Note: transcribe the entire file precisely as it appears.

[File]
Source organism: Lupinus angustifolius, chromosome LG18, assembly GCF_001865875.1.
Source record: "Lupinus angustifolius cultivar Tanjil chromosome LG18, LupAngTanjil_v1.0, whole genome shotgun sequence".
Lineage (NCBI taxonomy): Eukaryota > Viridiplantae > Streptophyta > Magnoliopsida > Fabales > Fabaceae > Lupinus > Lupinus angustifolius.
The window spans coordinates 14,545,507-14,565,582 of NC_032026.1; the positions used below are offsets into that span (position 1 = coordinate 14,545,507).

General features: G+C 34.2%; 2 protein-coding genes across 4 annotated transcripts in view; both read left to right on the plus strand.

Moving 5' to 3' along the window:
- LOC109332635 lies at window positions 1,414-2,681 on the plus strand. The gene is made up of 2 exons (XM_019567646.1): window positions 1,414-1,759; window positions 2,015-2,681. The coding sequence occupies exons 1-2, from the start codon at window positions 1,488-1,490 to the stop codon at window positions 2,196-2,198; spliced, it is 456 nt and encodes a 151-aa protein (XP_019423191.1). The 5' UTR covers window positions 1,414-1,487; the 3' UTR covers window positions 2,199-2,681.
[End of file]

Source organism: Lupinus angustifolius, chromosome LG18, assembly GCF_001865875.1.
Source record: "Lupinus angustifolius cultivar Tanjil chromosome LG18, LupAngTanjil_v1.0, whole genome shotgun sequence".
Lineage (NCBI taxonomy): Eukaryota > Viridiplantae > Streptophyta > Magnoliopsida > Fabales > Fabaceae > Lupinus > Lupinus angustifolius.
The window spans coordinates 14,545,507-14,565,582 of NC_032026.1; the positions used below are offsets into that span (position 1 = coordinate 14,545,507).

General features: G+C 34.2%; 2 protein-coding genes across 4 annotated transcripts in view; both read left to right on the plus strand.

Moving 5' to 3' along the window:
- LOC109332635 lies at window positions 1,414-2,681 on the plus strand. The gene is made up of 2 exons (XM_019567646.1): window positions 1,414-1,759; window positions 2,015-2,681. The coding sequence occupies exons 1-2, from the start codon at window positions 1,488-1,490 to the stop codon at window positions 2,196-2,198; spliced, it is 456 nt and encodes a 151-aa protein (XP_019423191.1). The 5' UTR covers window positions 1,414-1,487; the 3' UTR covers window positions 2,199-2,681.